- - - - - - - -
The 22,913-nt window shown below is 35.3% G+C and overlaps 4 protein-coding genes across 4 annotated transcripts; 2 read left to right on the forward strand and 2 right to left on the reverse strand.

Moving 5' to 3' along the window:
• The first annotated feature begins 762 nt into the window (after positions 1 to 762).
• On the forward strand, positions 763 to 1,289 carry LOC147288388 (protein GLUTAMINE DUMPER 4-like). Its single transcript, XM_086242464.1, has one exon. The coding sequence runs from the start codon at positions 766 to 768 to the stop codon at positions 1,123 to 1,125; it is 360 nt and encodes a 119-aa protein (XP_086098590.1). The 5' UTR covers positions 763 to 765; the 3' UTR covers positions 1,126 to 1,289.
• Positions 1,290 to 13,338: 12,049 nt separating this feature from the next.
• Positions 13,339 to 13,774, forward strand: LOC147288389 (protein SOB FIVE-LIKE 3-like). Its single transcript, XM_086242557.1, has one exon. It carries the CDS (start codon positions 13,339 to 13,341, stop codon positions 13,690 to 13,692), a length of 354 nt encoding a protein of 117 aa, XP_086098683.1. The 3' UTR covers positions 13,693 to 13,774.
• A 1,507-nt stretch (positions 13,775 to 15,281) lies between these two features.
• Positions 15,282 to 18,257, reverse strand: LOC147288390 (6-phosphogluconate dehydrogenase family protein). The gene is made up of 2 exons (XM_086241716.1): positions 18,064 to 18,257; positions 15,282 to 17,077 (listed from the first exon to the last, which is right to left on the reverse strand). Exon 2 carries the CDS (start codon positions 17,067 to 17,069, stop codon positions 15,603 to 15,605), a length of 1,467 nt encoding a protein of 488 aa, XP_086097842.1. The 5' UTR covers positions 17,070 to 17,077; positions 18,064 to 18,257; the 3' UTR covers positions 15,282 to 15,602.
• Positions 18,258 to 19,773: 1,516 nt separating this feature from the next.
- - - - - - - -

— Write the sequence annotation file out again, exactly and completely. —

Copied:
The 22,913-nt window shown below is 35.3% G+C and overlaps 4 protein-coding genes across 4 annotated transcripts; 2 read left to right on the forward strand and 2 right to left on the reverse strand.

Moving 5' to 3' along the window:
• The first annotated feature begins 762 nt into the window (after positions 1 to 762).
• On the forward strand, positions 763 to 1,289 carry LOC147288388 (protein GLUTAMINE DUMPER 4-like). Its single transcript, XM_086242464.1, has one exon. The coding sequence runs from the start codon at positions 766 to 768 to the stop codon at positions 1,123 to 1,125; it is 360 nt and encodes a 119-aa protein (XP_086098590.1). The 5' UTR covers positions 763 to 765; the 3' UTR covers positions 1,126 to 1,289.
• Positions 1,290 to 13,338: 12,049 nt separating this feature from the next.
• Positions 13,339 to 13,774, forward strand: LOC147288389 (protein SOB FIVE-LIKE 3-like). Its single transcript, XM_086242557.1, has one exon. It carries the CDS (start codon positions 13,339 to 13,341, stop codon positions 13,690 to 13,692), a length of 354 nt encoding a protein of 117 aa, XP_086098683.1. The 3' UTR covers positions 13,693 to 13,774.
• A 1,507-nt stretch (positions 13,775 to 15,281) lies between these two features.
• Positions 15,282 to 18,257, reverse strand: LOC147288390 (6-phosphogluconate dehydrogenase family protein). The gene is made up of 2 exons (XM_086241716.1): positions 18,064 to 18,257; positions 15,282 to 17,077 (listed from the first exon to the last, which is right to left on the reverse strand). Exon 2 carries the CDS (start codon positions 17,067 to 17,069, stop codon positions 15,603 to 15,605), a length of 1,467 nt encoding a protein of 488 aa, XP_086097842.1. The 5' UTR covers positions 17,070 to 17,077; positions 18,064 to 18,257; the 3' UTR covers positions 15,282 to 15,602.
• Positions 18,258 to 19,773: 1,516 nt separating this feature from the next.